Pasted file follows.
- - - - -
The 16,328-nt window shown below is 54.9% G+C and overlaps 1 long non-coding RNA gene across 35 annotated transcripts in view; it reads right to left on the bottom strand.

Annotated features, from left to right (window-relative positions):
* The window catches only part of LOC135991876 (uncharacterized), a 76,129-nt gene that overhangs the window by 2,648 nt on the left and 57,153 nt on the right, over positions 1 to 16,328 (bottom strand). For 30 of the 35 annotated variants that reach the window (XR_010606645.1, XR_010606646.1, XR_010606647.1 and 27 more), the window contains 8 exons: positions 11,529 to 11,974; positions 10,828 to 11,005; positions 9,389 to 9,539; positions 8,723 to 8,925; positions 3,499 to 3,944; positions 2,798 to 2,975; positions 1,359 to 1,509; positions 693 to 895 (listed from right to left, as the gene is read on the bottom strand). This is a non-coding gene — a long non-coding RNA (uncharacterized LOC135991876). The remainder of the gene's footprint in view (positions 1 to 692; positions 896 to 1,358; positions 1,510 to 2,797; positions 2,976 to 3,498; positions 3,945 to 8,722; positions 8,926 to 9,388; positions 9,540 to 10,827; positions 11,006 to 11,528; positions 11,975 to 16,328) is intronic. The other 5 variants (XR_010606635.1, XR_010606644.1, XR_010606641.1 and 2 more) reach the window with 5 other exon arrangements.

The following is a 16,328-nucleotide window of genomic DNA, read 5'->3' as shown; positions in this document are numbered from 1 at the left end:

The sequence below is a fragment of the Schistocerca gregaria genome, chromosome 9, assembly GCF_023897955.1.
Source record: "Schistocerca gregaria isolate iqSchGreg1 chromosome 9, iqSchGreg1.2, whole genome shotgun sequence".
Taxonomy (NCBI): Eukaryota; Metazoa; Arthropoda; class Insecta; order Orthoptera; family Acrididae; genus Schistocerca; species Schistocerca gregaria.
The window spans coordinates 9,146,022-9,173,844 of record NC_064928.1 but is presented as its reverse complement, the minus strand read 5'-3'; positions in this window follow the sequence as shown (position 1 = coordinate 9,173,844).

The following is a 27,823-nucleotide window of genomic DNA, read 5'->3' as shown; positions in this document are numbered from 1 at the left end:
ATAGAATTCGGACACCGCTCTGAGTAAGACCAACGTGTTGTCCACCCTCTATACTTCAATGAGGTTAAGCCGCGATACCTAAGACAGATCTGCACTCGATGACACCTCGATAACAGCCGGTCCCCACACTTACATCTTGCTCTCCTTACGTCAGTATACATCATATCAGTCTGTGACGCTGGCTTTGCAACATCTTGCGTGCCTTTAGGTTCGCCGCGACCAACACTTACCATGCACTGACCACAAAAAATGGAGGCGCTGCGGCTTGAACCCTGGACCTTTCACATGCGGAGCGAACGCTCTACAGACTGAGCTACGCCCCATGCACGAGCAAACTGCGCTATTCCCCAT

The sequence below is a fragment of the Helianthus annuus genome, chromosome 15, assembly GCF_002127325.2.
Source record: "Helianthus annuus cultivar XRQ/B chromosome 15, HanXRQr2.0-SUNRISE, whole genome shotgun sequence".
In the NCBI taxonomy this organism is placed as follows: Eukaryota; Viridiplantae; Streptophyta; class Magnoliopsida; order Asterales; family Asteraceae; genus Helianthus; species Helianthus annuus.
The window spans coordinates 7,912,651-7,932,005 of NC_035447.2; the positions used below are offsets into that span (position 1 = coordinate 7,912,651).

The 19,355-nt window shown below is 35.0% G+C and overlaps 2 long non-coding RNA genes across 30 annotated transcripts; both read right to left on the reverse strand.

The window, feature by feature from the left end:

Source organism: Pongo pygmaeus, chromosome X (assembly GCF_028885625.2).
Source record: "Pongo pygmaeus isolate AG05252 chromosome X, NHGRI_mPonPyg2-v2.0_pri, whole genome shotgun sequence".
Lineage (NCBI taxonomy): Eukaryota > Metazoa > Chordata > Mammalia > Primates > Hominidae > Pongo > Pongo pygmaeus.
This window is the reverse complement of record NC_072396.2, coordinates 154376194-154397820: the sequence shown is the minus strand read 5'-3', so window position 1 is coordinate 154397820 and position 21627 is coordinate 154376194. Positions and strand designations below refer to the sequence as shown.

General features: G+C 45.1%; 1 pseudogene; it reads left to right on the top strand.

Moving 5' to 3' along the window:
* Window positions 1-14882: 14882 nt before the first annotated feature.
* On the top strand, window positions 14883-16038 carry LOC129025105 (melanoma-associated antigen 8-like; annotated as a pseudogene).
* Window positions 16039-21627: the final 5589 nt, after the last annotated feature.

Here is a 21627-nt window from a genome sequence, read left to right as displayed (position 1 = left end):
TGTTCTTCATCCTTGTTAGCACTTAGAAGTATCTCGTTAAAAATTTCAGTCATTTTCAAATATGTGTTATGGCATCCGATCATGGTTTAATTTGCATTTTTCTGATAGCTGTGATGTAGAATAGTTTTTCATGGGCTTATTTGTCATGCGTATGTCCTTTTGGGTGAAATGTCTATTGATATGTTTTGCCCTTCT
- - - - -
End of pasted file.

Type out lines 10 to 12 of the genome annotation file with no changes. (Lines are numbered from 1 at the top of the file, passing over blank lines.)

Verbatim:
ATAGAATTCGGACACCGCTCTGAGTAAGACCAACGTGTTGTCCACCCTCTATACTTCAATGAGGTTAAGCCGCGATACCTAAGACAGATCTGCACTCGATGACACCTCGATAACAGCCGGTCCCCACACTTACATCTTGCTCTCCTTACGTCAGTATACATCATATCAGTCTGTGACGCTGGCTTTGCAACATCTTGCGTGCCTTTAGGTTCGCCGCGACCAACACTTACCATGCACTGACCACAAAAAATGGAGGCGCTGCGGCTTGAACCCTGGACCTTTCACATGCGGAGCGAACGCTCTACAGACTGAGCTACGCCCCATGCACGAGCAAACTGCGCTATTCCCCAT

The sequence below is a fragment of the Helianthus annuus genome, chromosome 15, assembly GCF_002127325.2.
Source record: "Helianthus annuus cultivar XRQ/B chromosome 15, HanXRQr2.0-SUNRISE, whole genome shotgun sequence".